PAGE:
When Fountains of Wayne appeared on Conan OBriens show soon after 9/11 and played the Kinks "Better Things," they showed both an understanding of rock and rolls tradition and a faith in its power to heal. They took the songs hopefulness, gave it their own exuberance, and played it not just as a performance but as a gentle reminder of, well, better things: "Here's wishing you the bluest sky/ And hoping something better comes tomorrow."
The band must have taken those words to heart in the four years since Atlantic Records dropped them after two critically acclaimed discs, Fountains of Wayne and Utopia Parkway, failed to chart . Their newest, Welcome Interstate Managers, is upbeat but realistic, acknowledging lifes little irritations with good humor and a sharp eye. Songwriters Chris Collingwood and Adam Schlesinger have a natural talent for melody and a formidable command of post-Beatles pop styles.
Schlesinger wrote the title song for the film "That Thing You Do," and Welcome Interstate Managers has a similar neo-classical pop feel to it. The guitars are a little more distorted and many of the songs have a quicker pulse to them, but the band has a firm grasp on the sound and feel of great pop records from the last 30 or 40 years. You dont find yourself picking out each influence as it comes along, yet you can hear how well the band has learned its lessons.
The songs on this disc cover a staggering amount of stylistic territory, from post-punk rockers ("Mexican Wine," "Little Red Light") to gorgeously lush ballads ("Hackensack," "Halleys Waitress"). Theres a touch of Simon and Garfunkle in "Valley Winter Song," and "Halleys Waitress" has some of the sophistication and commercial savvy of Burt Bacharach (and a wah-wah guitar line that sounds like it was lifted from -- honest -- a Barry White record). Fountains of Wayne play all these styles with ease -- theyre like a terrific cover band that learned how to write great songs.
Some of the strongest songs here tell stories of suburban frustration and the daily grind of dead-end white-collar jobs. Collingwood and Schlesinger spent some time working in temp jobs and they seem to have used that time to soak up every detail of office work, from martinet middle managers to cellular phones. Yet theres never a feeling of bitterness or condescension towards the characters in these songs or their lives. The singer in the bouncy "Hey Julie" may work for " a mean little guy/with a bad toupee and a soup-stained tie," but he has his girl to get him through -- and that bad toupee and soup-stained tie tell us a lot about his bosss shattered dreams.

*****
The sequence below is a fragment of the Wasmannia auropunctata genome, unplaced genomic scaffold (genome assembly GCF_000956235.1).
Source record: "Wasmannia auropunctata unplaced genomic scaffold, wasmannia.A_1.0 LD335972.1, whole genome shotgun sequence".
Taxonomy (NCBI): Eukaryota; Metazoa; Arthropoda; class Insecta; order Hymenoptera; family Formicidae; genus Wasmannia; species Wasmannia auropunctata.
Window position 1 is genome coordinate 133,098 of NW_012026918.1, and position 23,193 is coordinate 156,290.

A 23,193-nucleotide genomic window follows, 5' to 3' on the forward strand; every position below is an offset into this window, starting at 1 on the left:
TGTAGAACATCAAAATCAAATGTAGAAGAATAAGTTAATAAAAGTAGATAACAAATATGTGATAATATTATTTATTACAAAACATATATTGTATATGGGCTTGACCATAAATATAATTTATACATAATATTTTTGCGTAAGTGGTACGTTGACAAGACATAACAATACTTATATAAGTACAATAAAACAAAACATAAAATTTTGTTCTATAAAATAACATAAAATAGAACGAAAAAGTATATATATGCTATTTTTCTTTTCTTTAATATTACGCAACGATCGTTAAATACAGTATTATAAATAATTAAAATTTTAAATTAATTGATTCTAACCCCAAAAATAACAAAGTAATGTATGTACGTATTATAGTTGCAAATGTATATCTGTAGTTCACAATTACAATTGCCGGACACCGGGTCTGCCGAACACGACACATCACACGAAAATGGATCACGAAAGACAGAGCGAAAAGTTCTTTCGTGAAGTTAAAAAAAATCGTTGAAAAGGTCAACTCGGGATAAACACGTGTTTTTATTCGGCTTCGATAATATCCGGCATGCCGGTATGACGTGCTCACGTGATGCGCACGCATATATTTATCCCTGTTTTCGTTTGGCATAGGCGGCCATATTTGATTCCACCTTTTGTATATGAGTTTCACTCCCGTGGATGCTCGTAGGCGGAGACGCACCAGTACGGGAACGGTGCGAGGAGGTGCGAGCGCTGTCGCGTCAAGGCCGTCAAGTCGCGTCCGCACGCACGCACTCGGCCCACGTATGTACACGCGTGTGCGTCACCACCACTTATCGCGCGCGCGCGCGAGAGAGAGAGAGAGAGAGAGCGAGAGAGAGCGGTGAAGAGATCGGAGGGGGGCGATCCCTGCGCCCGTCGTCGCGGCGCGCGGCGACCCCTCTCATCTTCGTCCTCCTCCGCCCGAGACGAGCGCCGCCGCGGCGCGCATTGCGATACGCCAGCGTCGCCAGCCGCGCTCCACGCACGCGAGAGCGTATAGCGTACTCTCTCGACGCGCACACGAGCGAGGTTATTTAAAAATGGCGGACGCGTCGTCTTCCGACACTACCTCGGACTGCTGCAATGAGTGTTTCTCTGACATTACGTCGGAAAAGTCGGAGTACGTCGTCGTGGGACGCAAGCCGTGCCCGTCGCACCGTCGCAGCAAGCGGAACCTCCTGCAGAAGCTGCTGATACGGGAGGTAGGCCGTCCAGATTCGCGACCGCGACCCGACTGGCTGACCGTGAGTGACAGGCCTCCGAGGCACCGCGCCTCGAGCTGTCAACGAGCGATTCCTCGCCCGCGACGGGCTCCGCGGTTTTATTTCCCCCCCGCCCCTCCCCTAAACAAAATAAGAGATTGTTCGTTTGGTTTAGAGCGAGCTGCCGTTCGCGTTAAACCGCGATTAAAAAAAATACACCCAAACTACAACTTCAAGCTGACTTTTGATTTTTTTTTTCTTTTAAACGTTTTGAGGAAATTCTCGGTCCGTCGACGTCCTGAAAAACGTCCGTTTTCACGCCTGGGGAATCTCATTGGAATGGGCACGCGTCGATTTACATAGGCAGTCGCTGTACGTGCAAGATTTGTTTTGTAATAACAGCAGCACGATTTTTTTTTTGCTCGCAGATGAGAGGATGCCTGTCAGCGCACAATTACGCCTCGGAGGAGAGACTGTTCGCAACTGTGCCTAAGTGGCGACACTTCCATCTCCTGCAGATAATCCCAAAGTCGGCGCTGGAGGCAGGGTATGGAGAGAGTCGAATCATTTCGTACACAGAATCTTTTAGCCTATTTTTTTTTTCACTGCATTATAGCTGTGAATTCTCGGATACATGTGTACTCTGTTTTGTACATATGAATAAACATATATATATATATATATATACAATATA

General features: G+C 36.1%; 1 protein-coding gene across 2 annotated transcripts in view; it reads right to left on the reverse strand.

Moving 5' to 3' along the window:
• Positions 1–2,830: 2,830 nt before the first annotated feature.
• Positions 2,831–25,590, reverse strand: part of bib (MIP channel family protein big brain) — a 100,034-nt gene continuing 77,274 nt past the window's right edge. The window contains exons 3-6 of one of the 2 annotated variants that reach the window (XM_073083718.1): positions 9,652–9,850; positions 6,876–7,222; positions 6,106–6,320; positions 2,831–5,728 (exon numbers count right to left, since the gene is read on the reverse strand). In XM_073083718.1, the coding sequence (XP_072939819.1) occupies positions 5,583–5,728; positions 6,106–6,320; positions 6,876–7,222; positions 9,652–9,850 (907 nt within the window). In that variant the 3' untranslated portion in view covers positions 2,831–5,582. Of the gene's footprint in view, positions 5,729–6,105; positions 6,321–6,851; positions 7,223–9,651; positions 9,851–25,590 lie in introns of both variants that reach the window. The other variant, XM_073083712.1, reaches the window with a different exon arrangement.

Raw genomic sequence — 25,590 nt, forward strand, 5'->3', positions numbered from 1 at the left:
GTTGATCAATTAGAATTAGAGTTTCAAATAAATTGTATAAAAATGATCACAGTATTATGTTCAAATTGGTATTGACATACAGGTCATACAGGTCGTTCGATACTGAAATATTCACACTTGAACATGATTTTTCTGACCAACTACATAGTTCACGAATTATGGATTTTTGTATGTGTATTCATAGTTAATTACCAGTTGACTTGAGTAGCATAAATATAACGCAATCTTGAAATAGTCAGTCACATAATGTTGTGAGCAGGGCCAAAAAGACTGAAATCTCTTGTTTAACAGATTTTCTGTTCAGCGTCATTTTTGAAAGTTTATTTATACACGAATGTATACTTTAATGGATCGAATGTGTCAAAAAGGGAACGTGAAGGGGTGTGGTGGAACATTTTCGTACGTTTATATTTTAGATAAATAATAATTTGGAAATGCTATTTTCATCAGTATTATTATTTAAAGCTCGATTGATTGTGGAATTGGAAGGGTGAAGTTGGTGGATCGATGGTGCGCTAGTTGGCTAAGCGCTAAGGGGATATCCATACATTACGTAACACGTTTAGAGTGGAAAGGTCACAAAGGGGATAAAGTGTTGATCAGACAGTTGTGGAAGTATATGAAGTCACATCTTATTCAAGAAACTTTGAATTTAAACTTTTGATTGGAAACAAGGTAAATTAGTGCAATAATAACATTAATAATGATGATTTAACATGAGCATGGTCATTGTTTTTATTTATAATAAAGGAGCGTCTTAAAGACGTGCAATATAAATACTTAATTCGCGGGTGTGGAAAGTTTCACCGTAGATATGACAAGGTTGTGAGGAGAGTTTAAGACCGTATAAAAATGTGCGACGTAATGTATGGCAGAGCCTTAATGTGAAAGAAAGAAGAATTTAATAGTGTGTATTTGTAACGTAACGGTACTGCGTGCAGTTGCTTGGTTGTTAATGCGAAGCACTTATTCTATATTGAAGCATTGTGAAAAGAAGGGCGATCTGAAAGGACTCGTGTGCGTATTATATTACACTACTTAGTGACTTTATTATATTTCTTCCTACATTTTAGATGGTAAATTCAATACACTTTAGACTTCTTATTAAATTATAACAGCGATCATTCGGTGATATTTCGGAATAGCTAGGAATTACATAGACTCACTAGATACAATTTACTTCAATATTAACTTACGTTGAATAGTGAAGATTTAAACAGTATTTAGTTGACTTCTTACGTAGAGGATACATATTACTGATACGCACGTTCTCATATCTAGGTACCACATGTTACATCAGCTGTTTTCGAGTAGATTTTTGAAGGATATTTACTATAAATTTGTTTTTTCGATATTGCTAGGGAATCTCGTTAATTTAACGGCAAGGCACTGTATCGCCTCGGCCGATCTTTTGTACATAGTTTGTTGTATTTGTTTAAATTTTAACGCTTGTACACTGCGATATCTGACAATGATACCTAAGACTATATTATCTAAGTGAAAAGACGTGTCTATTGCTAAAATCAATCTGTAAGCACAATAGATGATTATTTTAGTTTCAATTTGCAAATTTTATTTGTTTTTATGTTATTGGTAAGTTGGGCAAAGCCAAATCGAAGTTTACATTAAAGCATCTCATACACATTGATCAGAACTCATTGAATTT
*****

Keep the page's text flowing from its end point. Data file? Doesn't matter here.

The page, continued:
Youll get to know people in Welcome Interstate Managers that you run into every day -- waitresses, middle-class high school kids, regular guys who are enduring the pain of a breakup while they sit in a traffic jam. Collingwood and Schlesinger have a great eye for the small details that bring a character or incident into focus. Theyre never mean or dismissive. The alcoholic salesman in "Bright Future in Sales" keeps telling himself, "Im gonna get my shit together/cause I cant live like this forever," and it seems like both a delusion and a desperate plea.
Welcome Interstate Managers is packed with brilliant guitar riffs and keyboard lines that bury themselves in your memory. Songs that are already hook-filled are further strengthened by touches like the twangy, pull-off guitar line that runs through "No Better Place." The bands tribute to the Cars, "Staceys Mom," nails every element of that bands records, including the late-70s-era synth riff in the chorus, which manages to be at once ironic and affectionate. Jody Porters guitar work throughout the disc is a wonder -- his short solos are as inventive and melodic as the songs they adorn.
This disc looks like it might be a career-making one for Fountains of Wayne. "Staceys Mom" is in heavy rotation on radio, and the songs very funny video has been running on MTV2. Ive been listening to the disc every day for almost a month, and I always get something new from it -- and not just sonically, although theres plenty here to listen to.
Sometimes a disc comes along that reminds me of why I still care about rock and roll and proves to me that all those records Ive cherished over the years really did have magic in them. Joe Strummer once said that the unwritten message behind every rock and roll song is that its great to be alive. Thats how I feel every time I play Welcome Interstate Managers.
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